REDMOND, Wash. — Nov. 30, 2011 — In the near future, when your car’s infotainment system is sending voice-dictated text messages and reading your e-mail to you, think about how someone first had to figure out how to teach your car to recognize words like “aunt Ethel,” “holidays,” “vegan” and “tofu turkey.”
Hands-free e-mail and texting through voice command are some of the most hotly anticipated features that will soon be available in vehicles with infotainment systems powered by the Windows Embedded Automotive 7 platform. These features enable drivers and passengers to have e-mail messages read to them, and to compose and send SMS text messages through their cars just as they do now through mobile devices — only they’ll do it by voice, not with keypads.
Drivers can reply to text messages using voice controls in which the system matches the driver’s reply to stored messages like “Running late” or “See you in 10 minutes.” This leads to a better overall driving experience and less distraction for drivers — allowing them to keep their eyes on the road and their hands on the wheel. A video from Steven Bridgeland, product manager for Microsoft’s Windows Embedded Business, demonstrates a prototype of these voice apps working together.
But who’s teaching your future car to talk and understand what you’re saying? That’s the result of a partnership between three Microsoft teams: Windows Embedded, Microsoft Research and Microsoft Tellme.
Forming a productive, cross-company partnership, Microsoft Research, Windows Embedded and Microsoft Tellme developed sophisticated voice search and audio processing algorithms for the Windows Embedded Automotive platform that help in-car systems recognize what the driver is saying. The team also helped pioneer the use of its sophisticated, cloud-based speech recognition in a major automobile manufacturer to provide drivers with audio updates on traffic, directions and weather conditions.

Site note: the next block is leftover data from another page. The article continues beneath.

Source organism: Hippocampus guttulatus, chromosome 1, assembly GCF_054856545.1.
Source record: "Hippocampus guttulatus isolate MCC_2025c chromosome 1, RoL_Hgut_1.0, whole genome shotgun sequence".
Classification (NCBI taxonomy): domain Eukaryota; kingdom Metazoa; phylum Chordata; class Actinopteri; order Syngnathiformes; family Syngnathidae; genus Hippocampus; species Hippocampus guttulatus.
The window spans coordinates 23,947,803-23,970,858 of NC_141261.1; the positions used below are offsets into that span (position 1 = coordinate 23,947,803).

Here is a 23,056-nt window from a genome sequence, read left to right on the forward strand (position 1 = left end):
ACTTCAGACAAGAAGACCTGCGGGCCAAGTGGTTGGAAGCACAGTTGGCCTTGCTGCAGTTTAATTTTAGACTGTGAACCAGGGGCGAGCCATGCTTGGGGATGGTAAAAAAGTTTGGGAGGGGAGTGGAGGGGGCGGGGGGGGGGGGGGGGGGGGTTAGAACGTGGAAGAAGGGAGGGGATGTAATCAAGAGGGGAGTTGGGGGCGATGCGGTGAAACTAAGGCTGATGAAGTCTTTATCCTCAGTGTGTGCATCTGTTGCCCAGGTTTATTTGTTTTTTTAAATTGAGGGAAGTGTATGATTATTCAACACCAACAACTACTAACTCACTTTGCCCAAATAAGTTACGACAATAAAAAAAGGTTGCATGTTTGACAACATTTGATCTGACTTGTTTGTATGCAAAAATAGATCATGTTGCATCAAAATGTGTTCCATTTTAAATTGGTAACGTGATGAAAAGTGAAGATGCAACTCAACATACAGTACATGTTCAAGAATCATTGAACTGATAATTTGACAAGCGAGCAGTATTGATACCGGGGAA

When they created the SMS Reply voice solution, developers collected thousands of real-world SMS replies and turned them into templates — for example, the sentence “See you in five minutes.” When a driver tells the in-car system to create an SMS message containing the words “see you in,” followed by a number and the word “minutes,” the system can quickly match that phrase to all relevant templates and insert the correct number of minutes. It will then repeat back a list of the most relevant SMS replies, and the driver picks the best-matched reply to send.
Speech recognition has come a long way in recent years, and recent breakthroughs in technology mean that progress is accelerating — no pun intended. For example, some in-car systems powered by Windows Embedded Automotive use cloud computing to make the product better as people use it: In these cases, what customers tell the system to do improves the system’s overall performance.
As Microsoft continues to develop the Windows Embedded Automotive software platform, drivers and passengers can look forward to communicating with friends, family and colleagues through e-mail and text uninterrupted as they go from computer to phone to car throughout the day. And we’ll be telling you all about it here on the Windows Embedded News Center — but for now, don’t forget to pick up that tofu turkey for aunt Ethel.